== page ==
A WARNING has been issued to farmers over the risks of farm pollution, after figures revealed 50 incidents occurred in the region in the past decade.

Environmental Agency figures, obtained through a Freedom of Information request, showed that more than one in ten waste and water pollution incidents in England took place in the North-East and North Yorkshire region over a ten-year period.

Farm pollution incidents can have a devastating impact on wildlife, ecosystems and, in some cases, human health - for example, silage effluent can be up to 200 times more toxic than untreated sewage if it gets into the waterways.

In the wake of these figures, Thomas Jones, On Farm Account Executive with Farmers and Mercantile Insurance Brokers, says he is worried too many farmers are not aware of just how destructive farm pollution can be to the environment – or the severe penalties they face if prosecuted.

“What many farmers don’t realise is that the latest sentencing guidelines mean they could be slapped with unlimited fines, or up to five years in prison, if found responsible for a pollution breach.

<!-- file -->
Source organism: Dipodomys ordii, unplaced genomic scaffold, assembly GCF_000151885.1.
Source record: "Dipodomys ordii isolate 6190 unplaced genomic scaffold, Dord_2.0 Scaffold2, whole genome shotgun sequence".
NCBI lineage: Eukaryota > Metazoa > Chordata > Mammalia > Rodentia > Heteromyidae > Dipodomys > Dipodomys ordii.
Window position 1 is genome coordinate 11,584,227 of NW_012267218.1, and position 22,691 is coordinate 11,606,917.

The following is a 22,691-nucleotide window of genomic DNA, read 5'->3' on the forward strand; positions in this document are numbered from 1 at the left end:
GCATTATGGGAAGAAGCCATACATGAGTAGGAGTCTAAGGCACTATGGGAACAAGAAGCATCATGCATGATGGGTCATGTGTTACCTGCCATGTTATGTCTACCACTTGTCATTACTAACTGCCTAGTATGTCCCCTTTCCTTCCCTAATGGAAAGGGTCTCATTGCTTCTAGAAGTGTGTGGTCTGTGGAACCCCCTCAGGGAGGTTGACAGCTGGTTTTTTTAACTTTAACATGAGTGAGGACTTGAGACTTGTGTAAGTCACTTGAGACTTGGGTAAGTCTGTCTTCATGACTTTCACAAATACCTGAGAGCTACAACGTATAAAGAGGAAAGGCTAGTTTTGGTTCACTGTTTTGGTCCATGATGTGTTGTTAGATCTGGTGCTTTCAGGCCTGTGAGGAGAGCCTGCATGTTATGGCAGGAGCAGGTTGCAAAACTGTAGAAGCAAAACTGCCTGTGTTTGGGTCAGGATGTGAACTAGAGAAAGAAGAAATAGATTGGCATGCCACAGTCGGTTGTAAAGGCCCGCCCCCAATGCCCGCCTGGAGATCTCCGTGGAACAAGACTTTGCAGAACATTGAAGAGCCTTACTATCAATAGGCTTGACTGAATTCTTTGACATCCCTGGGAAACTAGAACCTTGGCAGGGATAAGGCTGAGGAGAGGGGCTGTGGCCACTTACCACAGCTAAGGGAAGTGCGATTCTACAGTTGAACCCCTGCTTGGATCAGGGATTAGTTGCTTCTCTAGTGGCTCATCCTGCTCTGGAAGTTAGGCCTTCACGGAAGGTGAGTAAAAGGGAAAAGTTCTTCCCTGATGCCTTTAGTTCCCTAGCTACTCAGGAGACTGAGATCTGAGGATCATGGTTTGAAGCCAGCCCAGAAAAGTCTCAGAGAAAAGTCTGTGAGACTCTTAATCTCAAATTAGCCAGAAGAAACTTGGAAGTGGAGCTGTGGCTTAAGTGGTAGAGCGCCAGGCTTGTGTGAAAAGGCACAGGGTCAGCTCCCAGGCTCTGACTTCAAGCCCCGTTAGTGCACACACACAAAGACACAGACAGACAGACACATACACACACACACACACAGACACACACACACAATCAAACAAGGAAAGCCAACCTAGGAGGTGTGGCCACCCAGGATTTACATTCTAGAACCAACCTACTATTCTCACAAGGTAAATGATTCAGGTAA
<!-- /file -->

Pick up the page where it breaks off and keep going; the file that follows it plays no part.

“Couple this with the fact that the Environment Agency are pushing for farmers who damage the environment to lose their government grants, and you have a situation which many farmers simply could not recover from.

“In summary, farmers’ businesses are being put in serious jeopardy because of carelessness.

"This is not a risk any farmer should be willing to take.”

Mr Jones warned that, whilst insurance may cover the cost of any clean-ups, it is not available to cover the cost of substantial fines imposed when farmers don’t comply with the law.

He said: “Agriculture remains one of the biggest sources of pollution incidents, with the Environment Agency branding it ‘a slow-motion environmental catastrophe’.”

“This is unsurprising, considering farmers are responsible for three quarters of the land in England, but much can be done to mitigate the risks."

Mr Jones said farmers should ensure their knowledge of environmental legislation is up-to-date and that they closely follow guidance from the Environmental Agency.